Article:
Better: Realism

How to Get Starfield Early Access
Image Courtesy of Bethesda Softworks

A frequent debate among science fiction fans is over the preference between hard vs. soft sci-fi, which in layman’s terms is the difference between stories that adhere to strict scientific realism vs. those that don’t. Starfield is undoubtedly a far cry from hard science fiction (i.e. space powers), but Bethesda clearly made an effort to build a believable future, with aspects of technological realism, as well as integrating a rational mix of utopian and dystopian concepts into the game’s lore.

Many of the planets, civilizations, and technology of Starfield don’t seem too far detached from reality, and Bethesda’s 24th-century vision is plausible at its core, with many parallels to our present-day world through the game’s social commentary. On the other hand, Fallout stylistically opts for a more bizarre, hyper-exaggerated future of nuclear chaos with mutated monsters, absurd weaponry, and a more zany overall vibe. Even if it’s not exactly hard science fiction, for fans of more realistic sci-fi, Starfield clearly outperforms Fallout.

Worse: Uniqueness/Identity

Screenshot by Prima Games

Although I appreciate Starfield’s grounded vision, the new RPG is missing Fallout’s uniqueness. When it comes to its world, gameplay, and genre, Starfield hasn’t separated itself enough from past space exploration experiences, with many of the game’s concepts having been done (better) previously. Starfield feels more like a retread of the space exploration subgenre and doesn’t exactly break any new ground with its RPG mechanics.

In comparison, Fallout has been a foundational title/household name in the videogame medium for decades and truly has established its own distinctive personality, with highly unique lore, memorable settings, gameplay features that can’t be found elsewhere, and an undeniable attitude. Even though potential Starfield sequels could help Bethesda’s new IP flesh out more of an identity, for now at least, it has a lot to learn from Fallout.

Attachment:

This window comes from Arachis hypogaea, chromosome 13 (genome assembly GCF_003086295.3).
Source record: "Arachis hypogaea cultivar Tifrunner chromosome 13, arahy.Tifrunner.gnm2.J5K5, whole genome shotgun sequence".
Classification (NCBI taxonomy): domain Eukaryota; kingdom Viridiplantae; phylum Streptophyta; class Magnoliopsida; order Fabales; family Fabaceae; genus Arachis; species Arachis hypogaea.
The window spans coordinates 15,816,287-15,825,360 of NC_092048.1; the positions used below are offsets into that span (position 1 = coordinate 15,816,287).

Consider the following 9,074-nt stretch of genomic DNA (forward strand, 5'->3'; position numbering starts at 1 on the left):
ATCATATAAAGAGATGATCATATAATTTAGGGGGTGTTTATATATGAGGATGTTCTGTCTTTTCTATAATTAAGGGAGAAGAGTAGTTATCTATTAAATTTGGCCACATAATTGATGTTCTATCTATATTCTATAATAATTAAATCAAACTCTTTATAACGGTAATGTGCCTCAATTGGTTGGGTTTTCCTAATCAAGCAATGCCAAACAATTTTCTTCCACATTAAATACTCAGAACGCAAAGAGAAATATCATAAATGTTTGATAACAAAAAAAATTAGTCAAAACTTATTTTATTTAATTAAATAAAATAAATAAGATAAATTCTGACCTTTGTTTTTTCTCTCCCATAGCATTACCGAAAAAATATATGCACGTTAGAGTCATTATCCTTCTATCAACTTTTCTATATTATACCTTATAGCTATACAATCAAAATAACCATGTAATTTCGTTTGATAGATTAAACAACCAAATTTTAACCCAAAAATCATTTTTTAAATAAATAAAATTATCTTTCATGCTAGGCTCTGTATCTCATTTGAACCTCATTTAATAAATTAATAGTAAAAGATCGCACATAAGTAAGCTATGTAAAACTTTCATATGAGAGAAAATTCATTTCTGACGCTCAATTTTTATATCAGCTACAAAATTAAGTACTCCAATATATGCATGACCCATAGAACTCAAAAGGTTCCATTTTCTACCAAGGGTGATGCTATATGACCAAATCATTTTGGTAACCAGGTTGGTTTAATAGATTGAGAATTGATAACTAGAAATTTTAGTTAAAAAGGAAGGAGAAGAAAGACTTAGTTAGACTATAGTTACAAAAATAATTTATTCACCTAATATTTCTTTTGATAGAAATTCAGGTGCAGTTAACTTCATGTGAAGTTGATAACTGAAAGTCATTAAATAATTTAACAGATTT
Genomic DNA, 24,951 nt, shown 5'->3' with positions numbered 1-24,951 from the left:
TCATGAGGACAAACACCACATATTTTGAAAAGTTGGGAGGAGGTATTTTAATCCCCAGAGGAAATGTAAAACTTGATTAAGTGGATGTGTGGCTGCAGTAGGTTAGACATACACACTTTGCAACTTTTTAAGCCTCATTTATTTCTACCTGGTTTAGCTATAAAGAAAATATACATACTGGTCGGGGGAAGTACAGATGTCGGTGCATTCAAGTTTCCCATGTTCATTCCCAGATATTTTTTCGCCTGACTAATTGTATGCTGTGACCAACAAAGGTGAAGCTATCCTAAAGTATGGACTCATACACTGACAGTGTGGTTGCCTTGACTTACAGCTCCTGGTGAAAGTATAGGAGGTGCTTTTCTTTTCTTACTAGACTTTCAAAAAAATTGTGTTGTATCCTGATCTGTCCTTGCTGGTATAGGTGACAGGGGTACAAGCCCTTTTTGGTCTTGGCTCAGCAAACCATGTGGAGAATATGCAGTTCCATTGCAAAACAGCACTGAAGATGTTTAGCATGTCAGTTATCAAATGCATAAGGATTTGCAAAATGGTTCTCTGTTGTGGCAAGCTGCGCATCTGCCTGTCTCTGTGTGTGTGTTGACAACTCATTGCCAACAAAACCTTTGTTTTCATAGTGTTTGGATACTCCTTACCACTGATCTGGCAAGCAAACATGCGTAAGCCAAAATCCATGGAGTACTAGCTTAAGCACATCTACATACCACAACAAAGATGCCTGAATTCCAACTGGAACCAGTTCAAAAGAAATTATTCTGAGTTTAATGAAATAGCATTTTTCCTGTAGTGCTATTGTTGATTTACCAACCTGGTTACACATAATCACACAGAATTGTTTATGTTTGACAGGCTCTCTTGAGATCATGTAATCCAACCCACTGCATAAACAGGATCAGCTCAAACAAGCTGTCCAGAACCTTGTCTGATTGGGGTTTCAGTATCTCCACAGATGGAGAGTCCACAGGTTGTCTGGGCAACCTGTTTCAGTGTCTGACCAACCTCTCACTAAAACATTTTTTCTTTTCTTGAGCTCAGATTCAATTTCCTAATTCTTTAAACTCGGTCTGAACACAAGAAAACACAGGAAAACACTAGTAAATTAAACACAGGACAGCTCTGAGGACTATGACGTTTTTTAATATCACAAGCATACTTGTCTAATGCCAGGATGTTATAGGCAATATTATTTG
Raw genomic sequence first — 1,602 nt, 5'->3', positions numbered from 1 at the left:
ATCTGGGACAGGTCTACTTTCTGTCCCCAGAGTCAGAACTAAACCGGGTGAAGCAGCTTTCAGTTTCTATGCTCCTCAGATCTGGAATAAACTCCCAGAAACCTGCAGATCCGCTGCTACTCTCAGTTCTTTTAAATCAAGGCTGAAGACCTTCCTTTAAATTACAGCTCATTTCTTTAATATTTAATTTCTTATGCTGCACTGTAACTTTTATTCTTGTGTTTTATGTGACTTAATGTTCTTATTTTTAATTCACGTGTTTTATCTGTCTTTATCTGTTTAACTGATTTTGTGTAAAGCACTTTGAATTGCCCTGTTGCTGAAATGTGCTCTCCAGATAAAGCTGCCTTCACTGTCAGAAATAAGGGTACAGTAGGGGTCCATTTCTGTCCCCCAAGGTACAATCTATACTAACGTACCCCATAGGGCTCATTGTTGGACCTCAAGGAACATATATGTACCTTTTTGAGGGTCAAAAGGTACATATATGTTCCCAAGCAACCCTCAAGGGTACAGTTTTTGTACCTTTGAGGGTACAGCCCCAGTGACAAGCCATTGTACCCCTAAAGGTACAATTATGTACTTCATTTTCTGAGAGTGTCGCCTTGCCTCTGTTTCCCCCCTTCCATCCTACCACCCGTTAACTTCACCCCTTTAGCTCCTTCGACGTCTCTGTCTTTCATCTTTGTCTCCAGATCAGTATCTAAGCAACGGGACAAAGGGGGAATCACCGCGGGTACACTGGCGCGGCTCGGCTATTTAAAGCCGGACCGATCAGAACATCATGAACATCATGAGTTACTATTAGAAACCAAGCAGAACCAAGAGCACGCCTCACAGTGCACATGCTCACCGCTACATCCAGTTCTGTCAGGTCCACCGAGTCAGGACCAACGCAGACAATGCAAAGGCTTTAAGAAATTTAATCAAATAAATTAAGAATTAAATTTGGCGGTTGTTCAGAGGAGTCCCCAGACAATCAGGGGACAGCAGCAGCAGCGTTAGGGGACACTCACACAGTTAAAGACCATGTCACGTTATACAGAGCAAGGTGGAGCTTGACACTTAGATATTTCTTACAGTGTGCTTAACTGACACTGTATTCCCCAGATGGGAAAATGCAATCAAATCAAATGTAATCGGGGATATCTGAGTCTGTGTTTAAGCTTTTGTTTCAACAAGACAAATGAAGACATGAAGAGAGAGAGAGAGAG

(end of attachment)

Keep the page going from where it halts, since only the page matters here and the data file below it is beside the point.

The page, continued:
Better: Powers

Screenshot by Prima Games

Starfield introduces an impressive array of space-themed superpowers that can be acquired during the game’s story, which are useful inside and outside of combat. These powers are akin to magic, granting players the ability to manipulate gravity, control oxygen, see the future, and so much more (basically turning player characters into space mages). In this respect, Fallout can’t even compete.

Worse: Skill Trees/Perks

Screenshot by Prima Games

Returning to the idea of Starfield being more realistic, the negative side of this is that the game’s skill trees are way more basic (and boring) than Fallout’s S.P.E.C.I.A.L. stats and perks. While leveling up in Starfield grants players skill points to boost certain abilities, on the flip side, Fallout includes perks that provide highly unique benefits. Some of the most memorable Fallout perks include “Wild Wasteland” in New Vegas, which added bizarre random encounters to the game (such as alien spawns), or the recurring “Mysterious Stranger” that provided a trenchcoated ally who could show up to help in battle at any given moment, and even a “cannibal” perk that gave players the option to eat corpse flesh, among many more crazy bonuses. Even though Starfield has a lot of powerful skill upgrades to acquire, Fallout’s perk system is clearly more memorable.

Better: Photo Mode

Screenshot by Prima Games